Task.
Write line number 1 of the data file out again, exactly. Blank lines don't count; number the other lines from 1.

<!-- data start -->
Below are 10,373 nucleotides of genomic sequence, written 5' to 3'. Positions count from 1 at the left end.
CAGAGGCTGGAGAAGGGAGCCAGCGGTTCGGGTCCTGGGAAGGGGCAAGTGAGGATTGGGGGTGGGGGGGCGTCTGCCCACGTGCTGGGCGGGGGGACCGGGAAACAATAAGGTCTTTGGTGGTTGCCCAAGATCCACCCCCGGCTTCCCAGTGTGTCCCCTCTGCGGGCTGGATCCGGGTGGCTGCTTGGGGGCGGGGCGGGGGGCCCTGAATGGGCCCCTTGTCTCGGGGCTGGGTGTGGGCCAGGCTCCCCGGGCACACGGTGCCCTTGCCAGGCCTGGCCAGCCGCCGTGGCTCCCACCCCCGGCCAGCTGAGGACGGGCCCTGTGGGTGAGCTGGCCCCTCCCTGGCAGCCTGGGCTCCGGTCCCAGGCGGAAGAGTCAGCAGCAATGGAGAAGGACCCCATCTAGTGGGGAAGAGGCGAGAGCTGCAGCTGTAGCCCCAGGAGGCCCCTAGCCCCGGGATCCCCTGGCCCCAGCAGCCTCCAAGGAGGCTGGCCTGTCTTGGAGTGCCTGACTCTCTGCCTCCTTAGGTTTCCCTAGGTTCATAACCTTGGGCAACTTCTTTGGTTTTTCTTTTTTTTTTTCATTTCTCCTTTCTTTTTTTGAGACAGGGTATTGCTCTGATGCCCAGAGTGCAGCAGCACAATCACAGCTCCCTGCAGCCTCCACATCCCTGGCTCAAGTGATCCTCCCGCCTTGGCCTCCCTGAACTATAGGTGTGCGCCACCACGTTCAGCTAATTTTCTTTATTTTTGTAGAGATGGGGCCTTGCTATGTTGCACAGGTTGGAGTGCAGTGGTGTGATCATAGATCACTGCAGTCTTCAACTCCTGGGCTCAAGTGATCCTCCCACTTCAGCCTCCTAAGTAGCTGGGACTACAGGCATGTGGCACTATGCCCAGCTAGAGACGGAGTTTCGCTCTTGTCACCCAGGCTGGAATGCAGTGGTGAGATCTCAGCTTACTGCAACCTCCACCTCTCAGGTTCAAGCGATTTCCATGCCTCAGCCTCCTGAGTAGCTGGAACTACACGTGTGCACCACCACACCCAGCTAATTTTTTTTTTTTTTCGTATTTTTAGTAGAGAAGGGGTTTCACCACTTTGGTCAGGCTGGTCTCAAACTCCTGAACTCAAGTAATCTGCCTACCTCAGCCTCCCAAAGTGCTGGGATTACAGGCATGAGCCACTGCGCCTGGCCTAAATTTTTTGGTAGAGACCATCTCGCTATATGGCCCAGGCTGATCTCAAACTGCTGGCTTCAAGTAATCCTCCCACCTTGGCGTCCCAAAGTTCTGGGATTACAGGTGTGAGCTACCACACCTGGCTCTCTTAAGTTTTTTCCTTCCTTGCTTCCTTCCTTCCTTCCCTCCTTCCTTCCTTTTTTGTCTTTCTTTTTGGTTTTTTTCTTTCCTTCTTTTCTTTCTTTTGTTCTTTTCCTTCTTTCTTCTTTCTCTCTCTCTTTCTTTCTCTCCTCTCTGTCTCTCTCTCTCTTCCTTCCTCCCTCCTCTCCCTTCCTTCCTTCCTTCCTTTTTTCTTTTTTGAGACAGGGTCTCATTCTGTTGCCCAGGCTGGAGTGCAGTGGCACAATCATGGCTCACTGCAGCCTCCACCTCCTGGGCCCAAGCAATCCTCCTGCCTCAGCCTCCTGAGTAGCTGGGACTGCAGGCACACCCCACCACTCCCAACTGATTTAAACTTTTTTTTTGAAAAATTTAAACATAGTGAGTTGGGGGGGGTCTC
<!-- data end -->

Below are 10,373 nucleotides of genomic sequence, written 5' to 3'. Positions count from 1 at the left end.